Unveiling the Truth about Medical Malpractice: Your Questions Answered
At Swope, Rodante P.A., we are dedicated to helping victims of medical malpractice in Florida seek justice and obtain fair compensation for their injuries. Malpractice cases are complex, and there are not simple answers, but there are some common questions which we want to address. If you have specific questions about your own potential case or that of a loved one please call our office at 813-273-0017 for a free consultation.
How do I prove malpractice?
Proving malpractice requires establishing four key elements: duty, breach of duty, causation, and damages. Our experienced attorneys will meticulously analyze your case, consult medical experts, and gather evidence to demonstrate that the healthcare professional failed to meet the expected standard of care, resulting in harm or injury.
What are examples of medical malpractice cases?
Malpractice in a healthcare setting encompasses a wide range of scenarios. Some examples include surgical errors, misdiagnosis or delayed diagnosis leading to improper treatment, medication errors such as incorrect dosage or prescribing the wrong medication, birth injuries due to negligence, anesthesia mistakes, failure to obtain informed consent, and inadequate follow-up care.
What is the statute of limitations for filing a medical malpractice lawsuit?
In Florida, the statute of limitations for filing a medical negligence (Med Mal) lawsuit is generally two years from the date the incident occurred or two years from the date the injury was discovered, or should have been discovered, with reasonable diligence. However, there are exceptions and specific circumstances that may impact the timeline. It is crucial to consult our knowledgeable attorneys to understand the deadlines that apply to your situation.
How do I find a qualified attorney?
Finding a qualified malpractice attorney is crucial to the success of your case. Therefore it is important to ask questions about the experience a law firm has and the results their attorneys have achieved. We recommend spending time researching your options rather than simply calling the first law firm you see on TV. Fortunately, you have already found one, at Swope, Rodante P.A., our experienced team specializes in malpractice cases throughout Florida. We have a proven track record of obtaining substantial settlements and verdicts for our clients. Contact us for a confidential consultation and personalized guidance tailored to your specific needs.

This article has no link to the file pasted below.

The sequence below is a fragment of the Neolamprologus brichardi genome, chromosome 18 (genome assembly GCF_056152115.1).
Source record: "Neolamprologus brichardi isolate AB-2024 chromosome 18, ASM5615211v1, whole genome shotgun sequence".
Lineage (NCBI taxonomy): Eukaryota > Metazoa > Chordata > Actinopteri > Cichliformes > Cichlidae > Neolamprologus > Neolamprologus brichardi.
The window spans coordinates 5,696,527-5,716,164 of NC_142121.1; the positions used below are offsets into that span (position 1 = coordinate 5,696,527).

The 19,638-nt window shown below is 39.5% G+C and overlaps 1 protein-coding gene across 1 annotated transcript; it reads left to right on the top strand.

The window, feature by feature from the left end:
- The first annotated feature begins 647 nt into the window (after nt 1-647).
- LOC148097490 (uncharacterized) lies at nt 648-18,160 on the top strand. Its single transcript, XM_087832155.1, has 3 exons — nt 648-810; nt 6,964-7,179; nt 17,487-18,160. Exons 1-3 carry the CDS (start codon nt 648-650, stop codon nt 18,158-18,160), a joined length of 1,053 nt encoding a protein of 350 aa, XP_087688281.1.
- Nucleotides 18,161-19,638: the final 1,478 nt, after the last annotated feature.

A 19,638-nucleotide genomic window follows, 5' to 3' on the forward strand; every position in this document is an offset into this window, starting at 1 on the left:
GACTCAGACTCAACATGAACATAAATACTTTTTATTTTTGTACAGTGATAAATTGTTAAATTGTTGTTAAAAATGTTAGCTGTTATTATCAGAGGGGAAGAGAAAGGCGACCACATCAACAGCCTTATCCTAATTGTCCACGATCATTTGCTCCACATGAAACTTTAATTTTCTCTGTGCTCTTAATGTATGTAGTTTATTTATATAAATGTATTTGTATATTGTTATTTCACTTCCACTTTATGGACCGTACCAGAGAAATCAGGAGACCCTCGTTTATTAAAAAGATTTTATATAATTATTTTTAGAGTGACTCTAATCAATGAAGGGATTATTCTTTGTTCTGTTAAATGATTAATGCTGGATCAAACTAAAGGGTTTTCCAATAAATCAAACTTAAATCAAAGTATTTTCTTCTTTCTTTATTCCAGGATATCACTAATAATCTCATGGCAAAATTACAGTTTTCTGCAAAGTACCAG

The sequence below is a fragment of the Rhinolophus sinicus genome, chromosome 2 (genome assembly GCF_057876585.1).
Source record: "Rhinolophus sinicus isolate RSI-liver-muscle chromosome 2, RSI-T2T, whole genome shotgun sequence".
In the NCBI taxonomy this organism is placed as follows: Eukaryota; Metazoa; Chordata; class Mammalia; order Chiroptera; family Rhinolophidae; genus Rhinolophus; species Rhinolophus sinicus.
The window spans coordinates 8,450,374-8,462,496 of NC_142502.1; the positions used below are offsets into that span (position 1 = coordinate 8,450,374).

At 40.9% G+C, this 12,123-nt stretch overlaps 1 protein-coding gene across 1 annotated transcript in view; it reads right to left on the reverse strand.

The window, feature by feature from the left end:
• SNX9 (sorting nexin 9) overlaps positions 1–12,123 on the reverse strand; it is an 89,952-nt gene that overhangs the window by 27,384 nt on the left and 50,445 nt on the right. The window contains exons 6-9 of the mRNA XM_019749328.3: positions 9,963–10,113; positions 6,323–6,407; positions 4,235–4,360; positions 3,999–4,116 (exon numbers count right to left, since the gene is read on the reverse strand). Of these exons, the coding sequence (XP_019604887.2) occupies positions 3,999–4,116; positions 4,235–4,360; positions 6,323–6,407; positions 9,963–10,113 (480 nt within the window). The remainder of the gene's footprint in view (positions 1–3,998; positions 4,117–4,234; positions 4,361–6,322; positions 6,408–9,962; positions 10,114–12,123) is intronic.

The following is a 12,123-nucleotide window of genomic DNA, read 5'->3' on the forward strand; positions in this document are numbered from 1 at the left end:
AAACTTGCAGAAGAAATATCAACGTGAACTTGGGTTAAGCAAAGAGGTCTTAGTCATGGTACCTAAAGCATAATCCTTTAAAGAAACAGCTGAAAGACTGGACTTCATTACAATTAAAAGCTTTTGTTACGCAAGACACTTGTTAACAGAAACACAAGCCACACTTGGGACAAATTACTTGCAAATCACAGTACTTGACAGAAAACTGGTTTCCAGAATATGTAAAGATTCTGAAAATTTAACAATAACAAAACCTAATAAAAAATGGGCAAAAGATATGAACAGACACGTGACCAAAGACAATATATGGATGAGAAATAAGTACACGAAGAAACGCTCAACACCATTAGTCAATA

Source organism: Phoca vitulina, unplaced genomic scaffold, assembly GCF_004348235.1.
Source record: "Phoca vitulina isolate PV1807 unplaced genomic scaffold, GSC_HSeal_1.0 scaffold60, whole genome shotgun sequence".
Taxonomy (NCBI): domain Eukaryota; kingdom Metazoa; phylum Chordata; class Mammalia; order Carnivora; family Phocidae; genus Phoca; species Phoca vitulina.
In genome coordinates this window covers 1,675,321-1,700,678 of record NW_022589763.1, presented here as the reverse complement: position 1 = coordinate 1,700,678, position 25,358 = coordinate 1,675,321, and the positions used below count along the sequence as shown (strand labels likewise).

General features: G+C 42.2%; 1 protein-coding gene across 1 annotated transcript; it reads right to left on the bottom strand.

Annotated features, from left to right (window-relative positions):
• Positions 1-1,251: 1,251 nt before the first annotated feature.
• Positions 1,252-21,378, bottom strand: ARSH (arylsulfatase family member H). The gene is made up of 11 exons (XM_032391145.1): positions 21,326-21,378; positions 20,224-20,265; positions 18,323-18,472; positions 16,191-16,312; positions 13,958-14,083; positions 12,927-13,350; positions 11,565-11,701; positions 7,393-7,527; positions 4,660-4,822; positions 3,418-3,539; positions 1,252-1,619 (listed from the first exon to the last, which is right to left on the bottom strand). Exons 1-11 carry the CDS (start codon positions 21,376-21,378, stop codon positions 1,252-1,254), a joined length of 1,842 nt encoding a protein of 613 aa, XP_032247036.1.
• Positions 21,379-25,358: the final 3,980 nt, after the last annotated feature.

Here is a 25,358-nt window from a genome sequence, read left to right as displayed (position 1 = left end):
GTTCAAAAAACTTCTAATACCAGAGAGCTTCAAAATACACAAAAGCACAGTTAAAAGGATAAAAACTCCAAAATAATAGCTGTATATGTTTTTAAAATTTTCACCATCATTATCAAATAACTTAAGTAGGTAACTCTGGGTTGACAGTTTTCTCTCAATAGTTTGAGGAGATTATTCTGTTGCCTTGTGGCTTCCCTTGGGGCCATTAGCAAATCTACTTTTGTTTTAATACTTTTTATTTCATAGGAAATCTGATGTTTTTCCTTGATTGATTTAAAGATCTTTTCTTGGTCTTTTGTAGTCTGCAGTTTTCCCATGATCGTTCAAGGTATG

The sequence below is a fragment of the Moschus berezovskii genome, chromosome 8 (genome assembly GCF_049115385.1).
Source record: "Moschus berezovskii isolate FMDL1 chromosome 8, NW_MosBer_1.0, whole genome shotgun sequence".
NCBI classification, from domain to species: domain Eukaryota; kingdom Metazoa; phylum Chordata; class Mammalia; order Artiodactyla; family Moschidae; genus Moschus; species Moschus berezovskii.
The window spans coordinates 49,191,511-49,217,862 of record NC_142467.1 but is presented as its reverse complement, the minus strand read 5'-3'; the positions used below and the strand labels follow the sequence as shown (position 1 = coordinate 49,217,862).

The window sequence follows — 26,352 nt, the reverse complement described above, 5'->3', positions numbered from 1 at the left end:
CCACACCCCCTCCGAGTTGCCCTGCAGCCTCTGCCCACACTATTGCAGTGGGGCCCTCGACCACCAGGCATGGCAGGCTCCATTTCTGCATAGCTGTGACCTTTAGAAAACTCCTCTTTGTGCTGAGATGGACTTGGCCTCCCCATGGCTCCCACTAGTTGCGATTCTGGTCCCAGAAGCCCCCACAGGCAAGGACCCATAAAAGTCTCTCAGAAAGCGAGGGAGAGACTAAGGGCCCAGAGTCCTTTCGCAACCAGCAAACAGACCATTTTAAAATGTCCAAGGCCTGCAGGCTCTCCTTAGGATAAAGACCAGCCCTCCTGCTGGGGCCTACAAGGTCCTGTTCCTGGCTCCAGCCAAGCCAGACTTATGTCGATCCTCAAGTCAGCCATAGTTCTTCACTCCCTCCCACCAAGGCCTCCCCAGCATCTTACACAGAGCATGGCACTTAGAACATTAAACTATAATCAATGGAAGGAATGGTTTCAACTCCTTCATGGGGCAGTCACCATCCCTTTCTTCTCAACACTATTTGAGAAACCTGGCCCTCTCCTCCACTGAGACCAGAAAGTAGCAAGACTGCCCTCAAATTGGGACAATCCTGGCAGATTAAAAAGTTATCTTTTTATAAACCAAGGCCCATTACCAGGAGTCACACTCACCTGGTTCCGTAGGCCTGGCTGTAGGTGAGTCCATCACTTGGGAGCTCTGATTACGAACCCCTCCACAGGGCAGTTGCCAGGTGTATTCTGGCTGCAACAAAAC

What damages can be recovered in a Med Mal lawsuit?
In a Med Mal lawsuit, victims may be entitled to various damages. These include economic damages such as medical expenses, lost wages, and future medical costs, as well as non-economic damages such as pain and suffering, emotional distress, and loss of enjoyment of life. In some cases, punitive damages may also be awarded to punish the defendant for egregious misconduct.
What is the difference between medical negligence and medical malpractice?
While the terms are often interchanged there are small differences. Medical negligence refers to the failure of a healthcare professional to meet the expected standard of care. Medical malpractice, on the other hand, is a legal concept that involves proving negligence, causation, and damages in a court of law. Our skilled attorneys possess a deep understanding of both medical and legal aspects, allowing us to navigate complex cases effectively.
What are the rights of patients in a malpractice case?
Patients have important rights in a malpractice case. These include the right to pursue compensation for their injuries and damages, the right to obtain a second opinion, the right to informed consent, and the right to access their medical records. Our firm is committed to protecting and advocating for your rights throughout the legal process.
What should I do if I suspect medical malpractice?
If you suspect malpractice, it is crucial to act promptly. Seek medical attention to address any immediate concerns, and then gather and preserve all relevant medical records, documentation, and evidence.